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Looking glasses - hacking layers 2-3 via web applications

Only the very largest companies in the world use a concept of a looking glass. A looking glass is a script that is designed to be a helpful tool to network administrators. Let’s say I’m super-massive-ISP A that wants to talk to super-massive-ISP B and we are peers. If the connection goes down, it’s often unclear as to whom is at fault for the network outage.

So each super-massive-ISP sets up a script called a “looking glass” that is designed to run commands on border routers. The commands are simple things that attempt to diagnose network connectivity issues. The problem is that these script are open source, and often poorly written. It’s not inconceivable that these looking glass scripts have a vulnerability that allows you to run arbitrary commands on the router.

In this way you can hack the 2-3 OSI layers via the web application which sits at 5-7. Performing network level commands via web applications really opens a whole other realm to things like XSS attacks or SQL injection or code injection, where they can affect the operations of entire networks via a few small pieces of JavaScript put on a web board on a completely unrelated website. Pretty scary stuff.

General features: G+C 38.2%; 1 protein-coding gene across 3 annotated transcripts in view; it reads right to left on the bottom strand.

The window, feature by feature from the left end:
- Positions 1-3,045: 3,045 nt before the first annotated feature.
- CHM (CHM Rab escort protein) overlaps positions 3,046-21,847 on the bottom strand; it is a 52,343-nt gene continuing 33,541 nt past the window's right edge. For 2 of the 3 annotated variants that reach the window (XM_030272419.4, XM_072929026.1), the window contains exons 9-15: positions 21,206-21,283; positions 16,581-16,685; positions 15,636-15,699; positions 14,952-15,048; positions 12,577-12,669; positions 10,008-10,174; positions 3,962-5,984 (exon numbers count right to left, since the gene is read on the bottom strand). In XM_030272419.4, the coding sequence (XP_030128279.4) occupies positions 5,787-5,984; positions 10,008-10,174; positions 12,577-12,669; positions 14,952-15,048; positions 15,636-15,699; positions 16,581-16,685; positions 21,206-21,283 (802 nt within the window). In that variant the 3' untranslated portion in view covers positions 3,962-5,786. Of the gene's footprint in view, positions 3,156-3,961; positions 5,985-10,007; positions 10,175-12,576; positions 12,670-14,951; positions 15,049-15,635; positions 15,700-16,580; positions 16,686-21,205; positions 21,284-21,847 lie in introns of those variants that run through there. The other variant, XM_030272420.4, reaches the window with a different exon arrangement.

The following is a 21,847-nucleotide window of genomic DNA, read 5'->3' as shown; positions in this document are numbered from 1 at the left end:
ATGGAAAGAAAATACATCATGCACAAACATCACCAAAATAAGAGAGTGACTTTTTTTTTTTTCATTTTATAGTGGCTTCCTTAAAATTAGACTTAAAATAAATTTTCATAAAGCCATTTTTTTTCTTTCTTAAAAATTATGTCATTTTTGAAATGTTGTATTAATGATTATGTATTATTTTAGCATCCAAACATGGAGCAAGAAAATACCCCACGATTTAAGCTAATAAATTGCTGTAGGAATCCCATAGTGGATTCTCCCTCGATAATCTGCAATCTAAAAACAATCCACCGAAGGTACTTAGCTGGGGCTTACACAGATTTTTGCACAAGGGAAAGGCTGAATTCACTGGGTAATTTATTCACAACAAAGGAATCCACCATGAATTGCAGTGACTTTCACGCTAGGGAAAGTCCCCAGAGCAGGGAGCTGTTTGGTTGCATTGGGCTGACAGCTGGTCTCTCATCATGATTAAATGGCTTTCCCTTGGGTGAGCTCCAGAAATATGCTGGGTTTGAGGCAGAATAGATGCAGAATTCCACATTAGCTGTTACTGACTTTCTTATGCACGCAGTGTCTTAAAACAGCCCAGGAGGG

3 Responses to “Looking glasses - hacking layers 2-3 via web applications”

  1. dre Says:

    nah… usually these isp’s take precautions. they use bgp communities and filters to prevent accidental route injection or any l2-3 attacks.

    best anyone could do in 99.9% of cases would be to take out the route-server or get access to the web server providing the looking glass. not the stuff you’re talking about.

  2. Yi-Feng Tzeng’s Blog » Blog Archive » Hacking 2-3 OSI layers via 5-7 Says:

    […] And, ha.ckers.org also found a interesting “looking glasses” about this issue. […]

  3. RSnake Says:

    dre, usually is correct, but I’ve seen a few situations where these companies aquire smaller ISPs who aren’t as technically sound, who then open up the larger ISP to these types of attacks. 99% might be right, but if 1% of internet traffic is vulnerable, that’s still pretty scary. My bet is it’s higher, based on my own experience.